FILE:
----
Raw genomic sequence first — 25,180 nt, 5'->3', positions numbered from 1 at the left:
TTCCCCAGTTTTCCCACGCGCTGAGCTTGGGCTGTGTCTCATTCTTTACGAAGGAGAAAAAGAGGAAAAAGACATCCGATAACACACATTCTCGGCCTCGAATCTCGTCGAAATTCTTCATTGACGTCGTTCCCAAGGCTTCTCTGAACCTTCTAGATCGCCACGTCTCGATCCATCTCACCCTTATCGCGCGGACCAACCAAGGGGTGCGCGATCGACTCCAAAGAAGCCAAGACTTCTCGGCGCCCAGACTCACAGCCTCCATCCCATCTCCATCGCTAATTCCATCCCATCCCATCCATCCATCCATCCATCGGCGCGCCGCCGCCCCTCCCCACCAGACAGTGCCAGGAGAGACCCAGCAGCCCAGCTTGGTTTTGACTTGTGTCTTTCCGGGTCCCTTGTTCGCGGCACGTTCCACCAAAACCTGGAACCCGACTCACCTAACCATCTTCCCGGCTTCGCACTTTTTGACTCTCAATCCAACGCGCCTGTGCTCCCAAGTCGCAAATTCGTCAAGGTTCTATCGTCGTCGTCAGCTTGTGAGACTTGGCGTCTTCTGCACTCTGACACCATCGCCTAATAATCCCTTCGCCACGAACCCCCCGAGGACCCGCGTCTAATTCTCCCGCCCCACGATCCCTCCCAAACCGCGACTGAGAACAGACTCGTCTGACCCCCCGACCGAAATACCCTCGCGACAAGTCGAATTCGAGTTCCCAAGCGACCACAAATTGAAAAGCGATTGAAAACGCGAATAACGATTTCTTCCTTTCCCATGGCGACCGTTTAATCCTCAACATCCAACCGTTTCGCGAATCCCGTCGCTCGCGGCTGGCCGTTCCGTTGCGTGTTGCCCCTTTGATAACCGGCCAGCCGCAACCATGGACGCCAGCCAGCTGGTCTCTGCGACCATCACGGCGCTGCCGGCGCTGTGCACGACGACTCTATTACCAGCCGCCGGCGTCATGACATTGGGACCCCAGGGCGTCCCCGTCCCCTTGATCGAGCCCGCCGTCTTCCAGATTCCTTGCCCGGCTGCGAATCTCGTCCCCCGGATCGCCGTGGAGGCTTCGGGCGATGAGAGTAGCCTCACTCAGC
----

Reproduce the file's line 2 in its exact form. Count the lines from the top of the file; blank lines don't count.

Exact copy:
TTCCCCAGTTTTCCCACGCGCTGAGCTTGGGCTGTGTCTCATTCTTTACGAAGGAGAAAAAGAGGAAAAAGACATCCGATAACACACATTCTCGGCCTCGAATCTCGTCGAAATTCTTCATTGACGTCGTTCCCAAGGCTTCTCTGAACCTTCTAGATCGCCACGTCTCGATCCATCTCACCCTTATCGCGCGGACCAACCAAGGGGTGCGCGATCGACTCCAAAGAAGCCAAGACTTCTCGGCGCCCAGACTCACAGCCTCCATCCCATCTCCATCGCTAATTCCATCCCATCCCATCCATCCATCCATCCATCGGCGCGCCGCCGCCCCTCCCCACCAGACAGTGCCAGGAGAGACCCAGCAGCCCAGCTTGGTTTTGACTTGTGTCTTTCCGGGTCCCTTGTTCGCGGCACGTTCCACCAAAACCTGGAACCCGACTCACCTAACCATCTTCCCGGCTTCGCACTTTTTGACTCTCAATCCAACGCGCCTGTGCTCCCAAGTCGCAAATTCGTCAAGGTTCTATCGTCGTCGTCAGCTTGTGAGACTTGGCGTCTTCTGCACTCTGACACCATCGCCTAATAATCCCTTCGCCACGAACCCCCCGAGGACCCGCGTCTAATTCTCCCGCCCCACGATCCCTCCCAAACCGCGACTGAGAACAGACTCGTCTGACCCCCCGACCGAAATACCCTCGCGACAAGTCGAATTCGAGTTCCCAAGCGACCACAAATTGAAAAGCGATTGAAAACGCGAATAACGATTTCTTCCTTTCCCATGGCGACCGTTTAATCCTCAACATCCAACCGTTTCGCGAATCCCGTCGCTCGCGGCTGGCCGTTCCGTTGCGTGTTGCCCCTTTGATAACCGGCCAGCCGCAACCATGGACGCCAGCCAGCTGGTCTCTGCGACCATCACGGCGCTGCCGGCGCTGTGCACGACGACTCTATTACCAGCCGCCGGCGTCATGACATTGGGACCCCAGGGCGTCCCCGTCCCCTTGATCGAGCCCGCCGTCTTCCAGATTCCTTGCCCGGCTGCGAATCTCGTCCCCCGGATCGCCGTGGAGGCTTCGGGCGATGAGAGTAGCCTCACTCAGC